Just out of art school, I became his assistant for the installation of his first one-person museum exhibition at the Everson Museum of Art in Syracuse, N.Y., curated by David Ross in 1974. He showed seven of his seminal room installations: Anamnesis, Negative Crossing, Kiva, Shadow Projection, Interface, Optical Sockets and Stasis. For a young artist it was a privileged opportunity to be setting up those pieces, working side by side with the master—an apprenticeship and education all in one. This, along with the installation of Nam June Paik’s first museum exhibition there that same year, became my initiation and grounding in the field of video art, and my foundation for years to come. After those experiences, I became convinced of the necessity of the direct transmission of knowledge, in person, from master to pupil—through action not words.
One event stands out in my mind during the days and weeks of installing the Everson exhibition: the time I almost electrocuted Peter Campus. We were working late into the night wiring up the four-monitor work Optical Sockets. Everyone else had gone home, and he and I, exhausted, were sitting on the floor testing the electrical cables. We worked in silence for long periods of time, trying to stay awake and focused. When I had tested my final connection, I inserted the wire into the wall plug. I heard a dazed, quiet murmur from Peter, “Bill?,” and looked up to see him holding the bare leads of the same live wire, about to attach it to the plug. “Stop!” I screamed, and yanked the live wire out of the wall socket before he could touch it. Nervous laughter followed, and we both woke up.
I am happy I didn’t go down in history as the artist who electrocuted Peter Campus. The field of video art, and art in general, would be a poorer, less interesting place without his extraordinary body of work. I thought later about the occupational hazards for working artists. The danger has always been there—electrocution for a 20th-century video artist, or falling off a scaffold for a 14th-century fresco painter. However, the inner risks to the Self and psyche that the best artists face every time they make work are much harder to quantify and to judge with dubious terms like “good” or “bad,” “success” or “failure.” This is the inner dimension of art, far beyond the reach of critics and curators. It is the path of practice, of doing, of riding the crest of the wave of the moment with no thought as to where it will land, or whether there are rocks just below the surface, or if the self will survive the fall. This constant falling, the incessant quest for some unknown thing beneath, beyond, or just out of reach has possessed Peter Campus his whole life and, like many artists, at certain times has pushed him to the edge. This, more than anything specific about his works, is what he imparted to me and, I imagine, to all the students close to him. I know that I am a better artist because of his gifts.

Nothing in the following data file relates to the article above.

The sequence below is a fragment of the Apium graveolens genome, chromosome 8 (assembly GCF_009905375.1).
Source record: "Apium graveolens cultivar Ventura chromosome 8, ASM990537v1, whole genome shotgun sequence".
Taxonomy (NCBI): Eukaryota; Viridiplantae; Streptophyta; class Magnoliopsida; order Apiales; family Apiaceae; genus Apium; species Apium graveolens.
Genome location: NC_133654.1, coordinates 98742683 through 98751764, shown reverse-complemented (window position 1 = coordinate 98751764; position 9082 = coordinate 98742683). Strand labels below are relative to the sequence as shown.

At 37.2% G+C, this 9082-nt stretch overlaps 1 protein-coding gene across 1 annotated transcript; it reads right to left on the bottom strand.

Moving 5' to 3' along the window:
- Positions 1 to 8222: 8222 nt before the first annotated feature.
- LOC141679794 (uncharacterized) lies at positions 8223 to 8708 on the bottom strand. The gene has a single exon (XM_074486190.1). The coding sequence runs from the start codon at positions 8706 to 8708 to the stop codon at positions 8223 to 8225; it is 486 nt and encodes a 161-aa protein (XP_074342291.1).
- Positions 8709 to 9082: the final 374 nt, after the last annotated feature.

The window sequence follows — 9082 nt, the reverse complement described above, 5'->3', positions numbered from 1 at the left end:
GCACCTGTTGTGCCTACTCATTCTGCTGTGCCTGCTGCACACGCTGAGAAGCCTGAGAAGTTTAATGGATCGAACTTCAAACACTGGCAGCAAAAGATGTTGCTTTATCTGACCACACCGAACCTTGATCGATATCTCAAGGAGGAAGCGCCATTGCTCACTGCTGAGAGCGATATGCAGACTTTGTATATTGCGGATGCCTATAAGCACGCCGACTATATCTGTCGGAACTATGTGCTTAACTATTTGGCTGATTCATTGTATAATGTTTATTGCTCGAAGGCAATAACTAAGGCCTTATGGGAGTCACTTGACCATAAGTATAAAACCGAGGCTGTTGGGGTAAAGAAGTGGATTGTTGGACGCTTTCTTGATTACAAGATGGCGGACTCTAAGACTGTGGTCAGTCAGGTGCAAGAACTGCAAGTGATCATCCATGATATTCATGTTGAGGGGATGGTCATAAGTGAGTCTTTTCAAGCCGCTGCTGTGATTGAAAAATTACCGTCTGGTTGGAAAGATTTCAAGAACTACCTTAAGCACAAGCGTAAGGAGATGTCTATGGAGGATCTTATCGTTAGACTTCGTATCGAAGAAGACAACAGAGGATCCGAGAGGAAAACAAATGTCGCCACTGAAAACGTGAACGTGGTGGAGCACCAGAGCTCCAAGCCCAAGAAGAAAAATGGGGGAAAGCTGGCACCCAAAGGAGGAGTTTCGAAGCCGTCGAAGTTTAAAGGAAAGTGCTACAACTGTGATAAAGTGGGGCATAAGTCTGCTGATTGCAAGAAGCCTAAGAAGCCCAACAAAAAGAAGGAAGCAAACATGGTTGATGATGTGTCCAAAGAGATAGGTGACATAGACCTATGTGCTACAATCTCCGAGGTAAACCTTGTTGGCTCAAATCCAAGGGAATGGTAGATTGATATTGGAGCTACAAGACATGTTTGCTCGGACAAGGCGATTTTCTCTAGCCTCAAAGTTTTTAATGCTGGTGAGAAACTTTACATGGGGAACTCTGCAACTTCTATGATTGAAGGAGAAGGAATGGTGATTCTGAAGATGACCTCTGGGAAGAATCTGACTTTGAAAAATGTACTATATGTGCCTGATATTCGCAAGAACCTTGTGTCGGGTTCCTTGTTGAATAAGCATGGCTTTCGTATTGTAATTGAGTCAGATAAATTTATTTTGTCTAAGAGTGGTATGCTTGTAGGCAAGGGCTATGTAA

. . . This is the magic of the printed page,
Of canvases that glow with subtle feeling . . .
. . . Some man in silence’s cloud
On Lethe’s shore, with all his art appealing,
Into your lonely heart would cry aloud
The rich notes of his love, rending Death’s shroud.
—Warren McCulloch, The Natural Fit
i have propelled myself forward through forgetfulness. i lose memory of past, past art, my past art, myself. i can think of myself more alive if i don’t know what has come before this moment, if i don’t see my reflection when looking out the window.
—Peter Campus, musings,
9 June 2003
Currently On View “Peter Campus: Opticks”at London’s BFI Southbank Gallery through Feb. 14.